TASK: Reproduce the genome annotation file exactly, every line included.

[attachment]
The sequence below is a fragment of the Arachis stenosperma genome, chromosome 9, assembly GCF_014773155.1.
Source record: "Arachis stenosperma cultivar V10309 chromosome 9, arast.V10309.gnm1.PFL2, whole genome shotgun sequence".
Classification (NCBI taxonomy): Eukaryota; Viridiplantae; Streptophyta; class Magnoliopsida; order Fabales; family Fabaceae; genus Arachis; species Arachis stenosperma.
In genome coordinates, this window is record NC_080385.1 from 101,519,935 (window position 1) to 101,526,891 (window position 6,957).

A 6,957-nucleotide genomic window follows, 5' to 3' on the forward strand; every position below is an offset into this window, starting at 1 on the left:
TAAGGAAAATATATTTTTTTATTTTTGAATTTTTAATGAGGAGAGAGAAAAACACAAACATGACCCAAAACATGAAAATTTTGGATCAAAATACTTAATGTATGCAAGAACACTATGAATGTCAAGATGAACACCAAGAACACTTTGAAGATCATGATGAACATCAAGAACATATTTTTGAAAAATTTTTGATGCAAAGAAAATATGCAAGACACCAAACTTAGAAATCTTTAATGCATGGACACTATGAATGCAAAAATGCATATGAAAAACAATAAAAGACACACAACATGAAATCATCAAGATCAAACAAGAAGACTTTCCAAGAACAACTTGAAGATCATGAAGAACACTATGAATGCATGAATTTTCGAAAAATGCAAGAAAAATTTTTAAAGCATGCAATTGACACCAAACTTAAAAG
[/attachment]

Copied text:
The sequence below is a fragment of the Arachis stenosperma genome, chromosome 9, assembly GCF_014773155.1.
Source record: "Arachis stenosperma cultivar V10309 chromosome 9, arast.V10309.gnm1.PFL2, whole genome shotgun sequence".
Classification (NCBI taxonomy): Eukaryota; Viridiplantae; Streptophyta; class Magnoliopsida; order Fabales; family Fabaceae; genus Arachis; species Arachis stenosperma.
In genome coordinates, this window is record NC_080385.1 from 101,519,935 (window position 1) to 101,526,891 (window position 6,957).

A 6,957-nucleotide genomic window follows, 5' to 3' on the forward strand; every position below is an offset into this window, starting at 1 on the left:
TAAGGAAAATATATTTTTTTATTTTTGAATTTTTAATGAGGAGAGAGAAAAACACAAACATGACCCAAAACATGAAAATTTTGGATCAAAATACTTAATGTATGCAAGAACACTATGAATGTCAAGATGAACACCAAGAACACTTTGAAGATCATGATGAACATCAAGAACATATTTTTGAAAAATTTTTGATGCAAAGAAAATATGCAAGACACCAAACTTAGAAATCTTTAATGCATGGACACTATGAATGCAAAAATGCATATGAAAAACAATAAAAGACACACAACATGAAATCATCAAGATCAAACAAGAAGACTTTCCAAGAACAACTTGAAGATCATGAAGAACACTATGAATGCATGAATTTTCGAAAAATGCAAGAAAAATTTTTAAAGCATGCAATTGACACCAAACTTAAAAG